In a New Year letter to Jo-Ellen Darcy, assistant secretary of the Army for Civil Works, R. King Milling, chair of America’s WETLAND Foundation (AWF), says time is running out to save Louisiana’s coast and urgent, emergency action must be considered, including repairing a broken Federal permitting process.
Specifically, AWF is calling for actions that will provide incentives for private landowners which would not require them to re-title land to the Federal government for project authorization and would allow general or emergency permits predicated on consistent previous activity as allowance for new restoration projects.
Milling noted that “…in a few months the Louisiana Legislature will consider the third iteration of its Master Plan for Coastal Protection & Restoration in Louisiana. You and your colleagues at the U.S.A.C.E. have been strong and continuous partners with the state through numerous executive administrations at the Federal and state levels. I write today to ask your consideration of approving tactical guidelines that can address the need for urgency in restoring one of the nation’s most productive and threatened coastal areas.”
The letter comes on the heels of a recent study released by The Water Institute of the Gulf, Restore the Mississippi River Coalition, and Coast Builders Coalition stating that “delays in creating wetlands and ridgesin open water with sediment dredged from elsewhere could balloon costs by 200 percent to 600 percent. That’s because of additional wetlands erosion, increased construction costs and inflation during the delays. The dredging projects make up about $18 billion of the $25 billion in restoration that was proposed in the 2012 version of the state’s 50-year, $50 billion coastal master plan. Delays could add $5 billion or more to the total.”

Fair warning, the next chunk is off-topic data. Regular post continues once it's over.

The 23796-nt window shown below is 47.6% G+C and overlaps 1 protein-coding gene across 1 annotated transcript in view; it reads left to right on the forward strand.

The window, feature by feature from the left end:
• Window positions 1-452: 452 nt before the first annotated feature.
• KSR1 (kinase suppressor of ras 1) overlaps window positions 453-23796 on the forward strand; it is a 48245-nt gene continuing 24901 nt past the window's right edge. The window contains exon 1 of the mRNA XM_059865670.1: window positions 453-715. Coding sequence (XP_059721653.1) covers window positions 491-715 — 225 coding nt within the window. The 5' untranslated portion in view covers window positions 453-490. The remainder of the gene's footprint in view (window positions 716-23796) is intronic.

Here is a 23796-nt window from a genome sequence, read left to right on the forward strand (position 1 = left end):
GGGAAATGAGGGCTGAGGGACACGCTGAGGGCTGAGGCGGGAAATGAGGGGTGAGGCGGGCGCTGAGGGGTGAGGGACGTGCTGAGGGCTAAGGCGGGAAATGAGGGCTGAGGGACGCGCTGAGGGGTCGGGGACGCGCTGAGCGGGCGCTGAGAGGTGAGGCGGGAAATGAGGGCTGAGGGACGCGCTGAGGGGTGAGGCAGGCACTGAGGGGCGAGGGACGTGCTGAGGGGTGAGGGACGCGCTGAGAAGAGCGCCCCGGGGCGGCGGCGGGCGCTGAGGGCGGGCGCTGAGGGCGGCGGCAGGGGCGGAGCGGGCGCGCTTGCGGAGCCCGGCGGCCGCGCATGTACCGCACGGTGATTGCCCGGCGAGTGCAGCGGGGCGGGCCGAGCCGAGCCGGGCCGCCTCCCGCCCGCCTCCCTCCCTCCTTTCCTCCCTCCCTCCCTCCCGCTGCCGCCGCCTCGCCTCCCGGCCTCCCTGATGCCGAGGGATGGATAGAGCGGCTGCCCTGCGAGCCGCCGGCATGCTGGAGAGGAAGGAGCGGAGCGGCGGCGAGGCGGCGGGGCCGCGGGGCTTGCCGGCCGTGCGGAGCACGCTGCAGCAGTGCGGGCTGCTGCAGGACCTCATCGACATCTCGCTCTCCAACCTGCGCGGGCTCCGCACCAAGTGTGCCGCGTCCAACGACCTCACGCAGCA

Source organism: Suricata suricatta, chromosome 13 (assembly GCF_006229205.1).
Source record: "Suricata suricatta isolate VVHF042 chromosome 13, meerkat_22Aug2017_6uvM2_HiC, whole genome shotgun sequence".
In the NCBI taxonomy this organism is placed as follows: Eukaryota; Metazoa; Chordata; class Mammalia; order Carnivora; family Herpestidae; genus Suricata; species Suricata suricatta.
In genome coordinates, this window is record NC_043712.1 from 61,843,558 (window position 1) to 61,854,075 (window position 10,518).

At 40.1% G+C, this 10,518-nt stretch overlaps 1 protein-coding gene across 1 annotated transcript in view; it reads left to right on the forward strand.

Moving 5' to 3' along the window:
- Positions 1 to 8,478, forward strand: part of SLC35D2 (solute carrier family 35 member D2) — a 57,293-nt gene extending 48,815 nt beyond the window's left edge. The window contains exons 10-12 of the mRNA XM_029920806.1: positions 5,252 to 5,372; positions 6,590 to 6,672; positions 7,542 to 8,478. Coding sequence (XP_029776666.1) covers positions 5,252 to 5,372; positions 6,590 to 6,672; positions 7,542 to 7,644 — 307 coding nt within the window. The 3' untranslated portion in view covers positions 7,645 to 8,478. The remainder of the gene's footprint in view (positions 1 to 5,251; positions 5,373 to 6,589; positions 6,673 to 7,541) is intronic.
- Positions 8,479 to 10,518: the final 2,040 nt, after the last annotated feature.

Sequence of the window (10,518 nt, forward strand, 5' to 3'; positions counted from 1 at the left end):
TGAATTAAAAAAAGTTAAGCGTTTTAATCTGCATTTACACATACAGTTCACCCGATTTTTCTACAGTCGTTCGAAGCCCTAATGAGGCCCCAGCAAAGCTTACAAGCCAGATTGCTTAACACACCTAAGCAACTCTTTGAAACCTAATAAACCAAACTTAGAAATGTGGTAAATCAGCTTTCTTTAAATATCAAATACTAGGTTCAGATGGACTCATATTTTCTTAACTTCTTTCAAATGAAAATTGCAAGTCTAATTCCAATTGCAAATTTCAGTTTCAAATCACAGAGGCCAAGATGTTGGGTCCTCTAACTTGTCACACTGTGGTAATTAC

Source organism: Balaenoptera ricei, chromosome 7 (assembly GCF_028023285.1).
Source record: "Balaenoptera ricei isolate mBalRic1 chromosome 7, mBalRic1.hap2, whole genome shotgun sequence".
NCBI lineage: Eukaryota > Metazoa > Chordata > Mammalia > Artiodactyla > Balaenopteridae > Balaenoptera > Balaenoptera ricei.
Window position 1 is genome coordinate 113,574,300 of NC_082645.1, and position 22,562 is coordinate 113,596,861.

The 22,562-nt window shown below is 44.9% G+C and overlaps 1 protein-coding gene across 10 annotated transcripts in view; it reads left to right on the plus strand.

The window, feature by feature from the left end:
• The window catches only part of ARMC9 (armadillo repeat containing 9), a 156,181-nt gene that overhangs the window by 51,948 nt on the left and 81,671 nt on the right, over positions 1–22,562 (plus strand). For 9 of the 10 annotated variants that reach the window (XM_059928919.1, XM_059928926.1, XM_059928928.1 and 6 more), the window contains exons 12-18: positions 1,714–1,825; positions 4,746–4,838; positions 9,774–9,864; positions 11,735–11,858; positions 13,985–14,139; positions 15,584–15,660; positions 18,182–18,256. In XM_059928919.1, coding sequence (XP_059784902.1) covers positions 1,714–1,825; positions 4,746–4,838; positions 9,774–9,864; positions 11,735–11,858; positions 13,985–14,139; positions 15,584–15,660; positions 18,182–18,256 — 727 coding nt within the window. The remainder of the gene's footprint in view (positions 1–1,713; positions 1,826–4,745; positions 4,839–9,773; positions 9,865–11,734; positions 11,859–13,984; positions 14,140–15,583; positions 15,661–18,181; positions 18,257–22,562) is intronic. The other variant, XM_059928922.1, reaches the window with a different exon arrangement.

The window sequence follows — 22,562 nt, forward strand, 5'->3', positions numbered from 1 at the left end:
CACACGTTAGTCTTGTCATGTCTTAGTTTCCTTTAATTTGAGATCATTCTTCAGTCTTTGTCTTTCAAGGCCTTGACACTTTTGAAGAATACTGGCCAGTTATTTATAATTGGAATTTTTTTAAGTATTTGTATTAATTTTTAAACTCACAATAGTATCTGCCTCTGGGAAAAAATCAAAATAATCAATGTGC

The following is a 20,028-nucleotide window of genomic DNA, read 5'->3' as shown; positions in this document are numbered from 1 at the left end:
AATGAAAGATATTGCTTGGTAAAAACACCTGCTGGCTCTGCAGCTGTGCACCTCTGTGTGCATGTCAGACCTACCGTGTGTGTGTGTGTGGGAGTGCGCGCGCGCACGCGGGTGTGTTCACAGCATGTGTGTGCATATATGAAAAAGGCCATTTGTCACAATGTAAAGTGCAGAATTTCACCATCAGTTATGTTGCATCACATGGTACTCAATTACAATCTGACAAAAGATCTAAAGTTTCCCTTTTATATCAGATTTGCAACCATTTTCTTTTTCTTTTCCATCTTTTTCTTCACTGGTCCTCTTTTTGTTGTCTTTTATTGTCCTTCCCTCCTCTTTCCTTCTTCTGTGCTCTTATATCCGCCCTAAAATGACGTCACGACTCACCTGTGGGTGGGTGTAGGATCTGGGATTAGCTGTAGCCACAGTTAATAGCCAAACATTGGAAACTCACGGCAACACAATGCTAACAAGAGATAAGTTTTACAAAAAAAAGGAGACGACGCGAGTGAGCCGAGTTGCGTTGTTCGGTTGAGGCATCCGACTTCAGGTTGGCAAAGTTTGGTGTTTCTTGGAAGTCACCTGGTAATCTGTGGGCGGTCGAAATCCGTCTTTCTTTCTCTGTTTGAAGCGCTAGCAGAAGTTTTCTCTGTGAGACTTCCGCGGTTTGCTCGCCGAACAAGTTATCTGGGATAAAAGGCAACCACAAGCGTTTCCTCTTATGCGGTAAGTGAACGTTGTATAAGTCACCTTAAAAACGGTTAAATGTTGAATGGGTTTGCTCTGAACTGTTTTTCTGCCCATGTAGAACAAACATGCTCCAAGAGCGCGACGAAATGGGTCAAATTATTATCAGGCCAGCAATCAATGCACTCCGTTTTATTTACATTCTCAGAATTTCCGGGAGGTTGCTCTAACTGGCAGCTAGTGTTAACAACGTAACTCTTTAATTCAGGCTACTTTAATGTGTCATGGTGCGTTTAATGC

“While we applaud this recent report, it seems silent on some of the primary obstacles that lead to project cost and time overruns, namely a burdensome process that often undermines projects intended to restore wetlands through endless reviews or rejected solutions by any one of multiple Federal agencies,” Val Marmillion, AWF managing director, said.
For the better part of a decade, AWF has issued recommendations to streamline the planning and permitting processes of the Federal government as essential to achieving coastal restoration before the rate of land loss overwhelms the potential for restoring certain areas and stopping the land loss in others.
“Considering the rate of land loss, business as usual isn’t working. At issue are the process, timelines and expanding costs to complete restoration projects,” Milling said. “With the understandable missions of Federal agencies to protect the nation’s natural resources, certain regulations, rules and guidelines have been promulgated, which appear sensible but in practice serve to undermine the very aims of conservation, sustainability and restoration. In the ensuing years since Louisiana declared war on coastal land loss, the state, private land owners, NGOs and local governments have found that the fatigue and eventual losing propositions of attaining permits to pursue restoration are overwhelming.”
For those who have followed the issue over the years, there appears to be a double standard at play; on the one hand, earnest calls to speed up the restoration process appear ubiquitous but when it comes to an actual permit application, individual Federal agencies and leaders of some environmental NGOs file objections that delay or void the benefits of restoration projects that have been the subject of years of study.
“They can’t have it both ways – promoting regulations that create unending approval processes in Washington and then advocating for the opposite by pushing large scale restoration projects that will soon be wrapped up in bureaucratic red tape,” Marmillion said.
“We are well past the moment when broadly written regulations for all environments work in a place like Louisiana, experiencing some of the greatest rates of land loss on the planet.”
By issuing general or emergency permits, AWF has argued that approved permits that have followed extensive, exhaustive environmental reviews should be allowed for piggy-back permits of similar impact, otherwise the targeted land for restoration will be gone and the process proved impractical.